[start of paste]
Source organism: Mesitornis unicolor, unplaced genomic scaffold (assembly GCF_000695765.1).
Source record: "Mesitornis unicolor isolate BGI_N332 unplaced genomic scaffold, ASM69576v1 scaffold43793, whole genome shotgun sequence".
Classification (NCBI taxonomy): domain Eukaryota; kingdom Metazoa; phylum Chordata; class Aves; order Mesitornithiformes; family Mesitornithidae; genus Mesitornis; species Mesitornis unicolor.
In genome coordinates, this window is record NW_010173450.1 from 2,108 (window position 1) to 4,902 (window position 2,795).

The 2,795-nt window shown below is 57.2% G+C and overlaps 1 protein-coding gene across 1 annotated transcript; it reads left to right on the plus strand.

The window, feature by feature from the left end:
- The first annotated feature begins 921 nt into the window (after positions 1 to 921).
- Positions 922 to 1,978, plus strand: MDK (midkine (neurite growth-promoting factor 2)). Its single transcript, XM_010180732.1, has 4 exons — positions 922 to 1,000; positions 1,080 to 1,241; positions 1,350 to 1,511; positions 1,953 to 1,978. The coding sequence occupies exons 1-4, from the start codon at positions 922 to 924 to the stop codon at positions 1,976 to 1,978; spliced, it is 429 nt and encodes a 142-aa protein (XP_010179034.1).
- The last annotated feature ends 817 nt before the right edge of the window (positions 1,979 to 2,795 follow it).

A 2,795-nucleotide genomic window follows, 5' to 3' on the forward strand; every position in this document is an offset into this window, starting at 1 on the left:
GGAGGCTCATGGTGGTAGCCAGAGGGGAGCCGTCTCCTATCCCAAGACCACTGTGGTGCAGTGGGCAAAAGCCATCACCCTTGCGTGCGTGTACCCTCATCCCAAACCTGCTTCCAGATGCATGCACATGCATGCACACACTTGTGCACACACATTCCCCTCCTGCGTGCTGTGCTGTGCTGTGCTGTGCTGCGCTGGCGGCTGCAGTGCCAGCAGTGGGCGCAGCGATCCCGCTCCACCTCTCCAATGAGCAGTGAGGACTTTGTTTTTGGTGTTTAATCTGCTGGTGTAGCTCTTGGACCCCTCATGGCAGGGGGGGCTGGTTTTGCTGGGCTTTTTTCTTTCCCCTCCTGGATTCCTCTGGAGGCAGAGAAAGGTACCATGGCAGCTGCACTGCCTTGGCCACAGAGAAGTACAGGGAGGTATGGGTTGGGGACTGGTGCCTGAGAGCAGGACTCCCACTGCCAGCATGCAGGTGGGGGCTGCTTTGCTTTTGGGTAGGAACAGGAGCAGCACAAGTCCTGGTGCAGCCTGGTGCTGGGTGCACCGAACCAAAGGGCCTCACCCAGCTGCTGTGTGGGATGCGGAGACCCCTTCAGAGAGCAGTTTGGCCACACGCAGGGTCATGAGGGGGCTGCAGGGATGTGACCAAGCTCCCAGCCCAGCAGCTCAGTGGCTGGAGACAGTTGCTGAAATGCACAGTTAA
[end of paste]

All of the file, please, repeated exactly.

Source organism: Mesitornis unicolor, unplaced genomic scaffold (assembly GCF_000695765.1).
Source record: "Mesitornis unicolor isolate BGI_N332 unplaced genomic scaffold, ASM69576v1 scaffold43793, whole genome shotgun sequence".
Classification (NCBI taxonomy): domain Eukaryota; kingdom Metazoa; phylum Chordata; class Aves; order Mesitornithiformes; family Mesitornithidae; genus Mesitornis; species Mesitornis unicolor.
In genome coordinates, this window is record NW_010173450.1 from 2,108 (window position 1) to 4,902 (window position 2,795).

The 2,795-nt window shown below is 57.2% G+C and overlaps 1 protein-coding gene across 1 annotated transcript; it reads left to right on the plus strand.

The window, feature by feature from the left end:
- The first annotated feature begins 921 nt into the window (after positions 1 to 921).
- Positions 922 to 1,978, plus strand: MDK (midkine (neurite growth-promoting factor 2)). Its single transcript, XM_010180732.1, has 4 exons — positions 922 to 1,000; positions 1,080 to 1,241; positions 1,350 to 1,511; positions 1,953 to 1,978. The coding sequence occupies exons 1-4, from the start codon at positions 922 to 924 to the stop codon at positions 1,976 to 1,978; spliced, it is 429 nt and encodes a 142-aa protein (XP_010179034.1).
- The last annotated feature ends 817 nt before the right edge of the window (positions 1,979 to 2,795 follow it).

A 2,795-nucleotide genomic window follows, 5' to 3' on the forward strand; every position in this document is an offset into this window, starting at 1 on the left:
GGAGGCTCATGGTGGTAGCCAGAGGGGAGCCGTCTCCTATCCCAAGACCACTGTGGTGCAGTGGGCAAAAGCCATCACCCTTGCGTGCGTGTACCCTCATCCCAAACCTGCTTCCAGATGCATGCACATGCATGCACACACTTGTGCACACACATTCCCCTCCTGCGTGCTGTGCTGTGCTGTGCTGTGCTGCGCTGGCGGCTGCAGTGCCAGCAGTGGGCGCAGCGATCCCGCTCCACCTCTCCAATGAGCAGTGAGGACTTTGTTTTTGGTGTTTAATCTGCTGGTGTAGCTCTTGGACCCCTCATGGCAGGGGGGGCTGGTTTTGCTGGGCTTTTTTCTTTCCCCTCCTGGATTCCTCTGGAGGCAGAGAAAGGTACCATGGCAGCTGCACTGCCTTGGCCACAGAGAAGTACAGGGAGGTATGGGTTGGGGACTGGTGCCTGAGAGCAGGACTCCCACTGCCAGCATGCAGGTGGGGGCTGCTTTGCTTTTGGGTAGGAACAGGAGCAGCACAAGTCCTGGTGCAGCCTGGTGCTGGGTGCACCGAACCAAAGGGCCTCACCCAGCTGCTGTGTGGGATGCGGAGACCCCTTCAGAGAGCAGTTTGGCCACACGCAGGGTCATGAGGGGGCTGCAGGGATGTGACCAAGCTCCCAGCCCAGCAGCTCAGTGGCTGGAGACAGTTGCTGAAATGCACAGTTAA